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United States ex rel. Fox Rx, Inc. v. Omnicare, Inc.

United States District Court, S.D. New York

April 15, 2015

UNITED STATES OF AMERICA, et al., ex rel. Fox Rx, Inc., Plaintiffs,
v.
OMNICARE, INC., NEIGHBORCARE, INC., PHARMERICA CORP., and MANAGED HEALTH CARE ASSOC., INC., Defendants.

Michael I. Leonard, LEONARD LAW OFFICES, Chicago, IL, Paul A. Traina, ENGSTROM, LIPSCOMB & LACK, PC, Los Angeles, CA, Dennis J. Doody, Tarrytown, NY, For relator Fox Rx, Inc.

Daniel S. Ruzumna. Adam Blumenkrantz, PATTERSON BELKNAP WEBB & TYLER LLP, New York, NY, For defendant Managed Health Care Associates Long Term Care Network Inc.

OPINION & ORDER

DENISE COTE, District Judge.

Fox Rx, Inc. ("Fox"), a serial qui tam relator and former Medicare Part D plan sponsor, has brought at least a half-dozen actions under the False Claims Act, 31 U.S.C. § 3729 et seq. ("FCA"), around the country against entities with which it once worked. This is one such action, which was dismissed on August 12, 2014. See United States ex rel. Fox Rx, Inc. v. Omnicare, Inc., 38 F.Supp. 3d 398 (S.D.N.Y. Aug. 12, 2014). On August 24, 2014, defendant MHA Long Term Care Network ("MHA") filed a motion for attorneys' fees and costs since January 10, 2014, pursuant to 31 U.S.C. § 3730(d)(4). On December 1, that motion was granted for "an amount to be determined following the submission of supporting documentation by MHA LTC." United States, ex rel. Fox Rx, Inc. v. Omnicare, Inc., No. 12cv275 (DLC), 2014 WL 6750277, at *4-5 (S.D.N.Y. Dec. 1, 2014) ("Fees Opinion"). The parties having made submissions regarding the amount of fees to be awarded, MHA is hereby awarded fees in the amount of $168, 967.61.

BACKGROUND

Familiarity with the facts of this case is presumed. A detailed factual background is provided in the Fees Opinion, 2014 WL 6750277, at *1-4. For present purposes, it is enough to state that Fox levied a number of claims against Omnicare under the FCA that were objectively frivolous, based variously on a studied misunderstanding of MHA's business, an obvious misreading of a relevant agreement, and factual assertions with no reasonable basis. Fees Opinion, 2014 WL 6750277, at *4. The Court granted MHA's motion for attorneys' fees under an FCA provision permitting such awards if the "claim of the person bringing the action was clearly frivolous, clearly vexatious, or brought primarily for purposes of harassment." 31 U.S.C. § 3730(d)(4); see Mikes v. Straus, 274 F.3d 687, 705 (2d Cir. 2001) (court may award fees pursuant to § 3730 "upon a finding that the... claims were objectively frivolous, irrespective of plaintiff's subjective intent").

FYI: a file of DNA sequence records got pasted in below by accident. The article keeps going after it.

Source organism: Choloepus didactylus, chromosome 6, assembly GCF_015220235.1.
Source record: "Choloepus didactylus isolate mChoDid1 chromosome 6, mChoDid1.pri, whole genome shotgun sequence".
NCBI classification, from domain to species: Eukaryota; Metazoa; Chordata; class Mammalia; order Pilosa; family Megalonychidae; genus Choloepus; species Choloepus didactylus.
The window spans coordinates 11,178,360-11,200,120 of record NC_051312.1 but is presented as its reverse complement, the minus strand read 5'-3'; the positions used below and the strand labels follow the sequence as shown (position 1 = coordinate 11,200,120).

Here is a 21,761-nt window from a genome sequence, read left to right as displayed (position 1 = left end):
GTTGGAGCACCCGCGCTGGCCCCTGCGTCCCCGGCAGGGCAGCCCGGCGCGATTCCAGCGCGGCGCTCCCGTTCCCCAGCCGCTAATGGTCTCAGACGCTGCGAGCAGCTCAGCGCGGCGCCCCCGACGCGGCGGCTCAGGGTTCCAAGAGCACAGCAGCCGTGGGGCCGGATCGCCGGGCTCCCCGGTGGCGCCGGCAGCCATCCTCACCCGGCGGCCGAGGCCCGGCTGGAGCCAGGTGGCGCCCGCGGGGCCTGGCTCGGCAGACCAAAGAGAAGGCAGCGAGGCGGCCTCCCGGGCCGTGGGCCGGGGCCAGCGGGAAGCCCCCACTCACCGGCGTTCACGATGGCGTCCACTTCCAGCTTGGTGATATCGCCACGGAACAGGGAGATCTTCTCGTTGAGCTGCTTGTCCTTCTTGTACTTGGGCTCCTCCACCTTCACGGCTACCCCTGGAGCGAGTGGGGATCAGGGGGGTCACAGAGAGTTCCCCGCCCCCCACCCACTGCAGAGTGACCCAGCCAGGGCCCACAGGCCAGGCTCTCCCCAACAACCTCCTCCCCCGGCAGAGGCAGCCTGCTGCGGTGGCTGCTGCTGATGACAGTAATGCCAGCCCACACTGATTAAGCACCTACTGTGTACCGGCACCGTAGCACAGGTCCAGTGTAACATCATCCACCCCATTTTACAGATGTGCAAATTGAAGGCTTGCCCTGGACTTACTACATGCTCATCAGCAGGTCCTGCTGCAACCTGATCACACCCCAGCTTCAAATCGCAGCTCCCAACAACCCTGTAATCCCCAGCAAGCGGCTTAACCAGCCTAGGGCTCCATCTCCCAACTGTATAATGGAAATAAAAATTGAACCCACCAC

MHA's request for fees and costs totals $168, 967.61. This amount encompasses:

(1) 239.4 hours of attorney time, billed by a partner and two associates at the rates of $836/hour, $631.75/hour, and $541.50/hour, respectively, totaling $167, 962.48; and
(2) $1, 005.13 in costs, encompassing legal research, conference call services, and other miscellaneous expenses.[1]

The work described above was performed between January 13, 2014 and October 23, 2014.

DISCUSSION

The starting point in determining an attorneys' fees award is calculating the "lodestar" number, which is the number of hours reasonably expended on the litigation multiplied by a reasonable hourly rate. Stanczyk v. City of New York, 752 F.3d 273, 284 (2d Cir. 2014) (citation omitted). In determining what constitutes a reasonable hourly rate, courts look first to the rates commonly charged by attorneys for similar work in the district in which the court sits. See, e.g., Simmons v. New York City Transit Auth., 575 F.3d 170, 174 (2d Cir. 2009). The calculation of attorneys' fees rests in the sound discretion of the district court. McDaniel v. Cnty. of Schenectady, 595 F.3d 411, 416 (2d Cir. 2010).

"[T]he fee applicant bears the burden of establishing entitlement to an award and documenting the appropriate hours expended and hourly rates." Hensley v. Eckerhart, 461 U.S. 424, 437 (1983). To aid in calculating the lodestar, the fee applicant must provide contemporaneous time records, affidavits, and other materials to support its application for the amount of reasonable hours expended. McDonald ex rel Prendergast v. Pension Plan of the NYSA-ILA Pension Trust Fund, 450 F.3d 91, 96 (2d Cir. 2006). "Where the documentation of hours is inadequate, the district court may reduce the award accordingly." Hensley, 461 U.S. at 433. Fee requests should also be reduced to exclude hours that are not "reasonably expended, " such as those that are excessive or redundant. Id. at 434 (citation omitted).

Fox's objections to the amount of costs and attorneys' fees MHA may be summarized as follows: (1) the hourly rates MHA proposes are excessive; (2) the number of hours MHA proposes is "unreasonable" and its documentation insufficiently detailed; ...


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